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Ward's World+MGH_Robotics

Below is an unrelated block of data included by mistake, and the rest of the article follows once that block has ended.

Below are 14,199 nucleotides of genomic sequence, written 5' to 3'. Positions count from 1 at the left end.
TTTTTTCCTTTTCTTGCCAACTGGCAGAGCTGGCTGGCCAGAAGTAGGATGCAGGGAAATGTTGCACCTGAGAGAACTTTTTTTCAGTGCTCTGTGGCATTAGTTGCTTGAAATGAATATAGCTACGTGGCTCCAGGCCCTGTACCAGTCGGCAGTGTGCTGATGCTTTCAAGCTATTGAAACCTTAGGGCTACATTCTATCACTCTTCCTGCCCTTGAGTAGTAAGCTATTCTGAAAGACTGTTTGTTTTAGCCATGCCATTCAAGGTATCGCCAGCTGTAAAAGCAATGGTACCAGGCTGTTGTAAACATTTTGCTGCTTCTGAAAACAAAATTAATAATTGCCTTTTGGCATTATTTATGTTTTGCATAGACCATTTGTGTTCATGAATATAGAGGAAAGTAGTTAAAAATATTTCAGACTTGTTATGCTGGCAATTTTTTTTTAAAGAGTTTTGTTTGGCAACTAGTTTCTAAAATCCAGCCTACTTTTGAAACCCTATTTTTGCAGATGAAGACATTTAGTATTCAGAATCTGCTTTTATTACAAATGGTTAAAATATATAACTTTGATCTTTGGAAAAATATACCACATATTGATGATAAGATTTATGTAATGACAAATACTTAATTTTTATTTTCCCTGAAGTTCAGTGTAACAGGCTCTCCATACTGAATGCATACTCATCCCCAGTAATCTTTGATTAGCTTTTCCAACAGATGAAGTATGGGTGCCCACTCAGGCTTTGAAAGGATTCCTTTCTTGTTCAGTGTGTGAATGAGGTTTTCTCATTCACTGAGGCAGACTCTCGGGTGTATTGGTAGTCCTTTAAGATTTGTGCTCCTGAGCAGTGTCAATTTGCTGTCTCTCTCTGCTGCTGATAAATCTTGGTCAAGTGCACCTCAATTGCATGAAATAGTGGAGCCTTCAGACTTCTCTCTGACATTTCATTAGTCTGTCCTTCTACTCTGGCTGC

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1 Robotics Article by: William A. Gruver, School of Engineering Science, Simon Fraser University, Burnaby, British Columbia, Canada. Access to this content is available to Ward's World readers for free from McGraw Hill's AccessScience, an award-winning, digital STEM resource that provides immediate, authoritative answers to students' thirst for scientific knowledge on topics such as climate change, virology, pollution, and more. Ward's World and McGraw Hill have partnered to offer educators a no-obligation, free trial subscription to this product. Request your free trial today and discover how valuable AccessScience can be for you and your students. A field of engineering concerned with the development and ap- plication of robots, and computer systems for their control, sensory feedback, and information processing. There are many types of robotic systems, including robotic manipulators, robotic hands, mobile robots, walking robots, aids for disabled persons, humanoid robots, telerobots, and micro-electro-mechanical systems (Fig. 1). The term "robotics" has been broadly interpreted. It includes research and engineering activities involving the design and development of robotic systems. Planning for the use of industrial robots in manufac- turing or evaluation of the economic impact of robotic automation can also be viewed as robotics. This breadth of usage arises from the inter- disciplinary nature of robotics, a field involving mechanisms, comput- ers, control systems, actuators, and software. Mechanisms Robots are programmable devices or systems that produce mechanical motion that, in most cases, results in manipulation or locomotion. For example, industrial robots (Fig. 2) manipulate parts or tools to perform manufacturing tasks such as material handling, welding, spray paint- ing, or assembly; automated guided vehicles are used for transport- ing materials in factories and warehouses. Telerobotic mechanisms provide astronauts with large manipulators for remotely performing spacecraft maintenance. Walking machines explore active volcanoes. Mechanical characteristics for robotic mechanisms include degrees of freedom of movement, size and shape of the operating space, stiffness and strength of the structure, lifting capacity, velocity, and acceleration under load. Performance measures include repeatability and accuracy of positioning, speed, and freedom from vibration. + ward ' s science Key Concepts • Robotics is a branch of engineering concerned with the development and application of automated machines. • Robots are widely used in manufacturing, prosthetic mechanisms, and space exploration. • Many robots are equipped with sensory systems to gather information from the environment. • As a field, robotics advocates the use of intelligent systems that can learn, reason, and modify components of a configuration. Fig. 1: A dexterous humanoid robot, called a robonaut, built at the NASA Johnson Space Center in Houston, Texas, to work alongside humans in space. (Credit: NASA)

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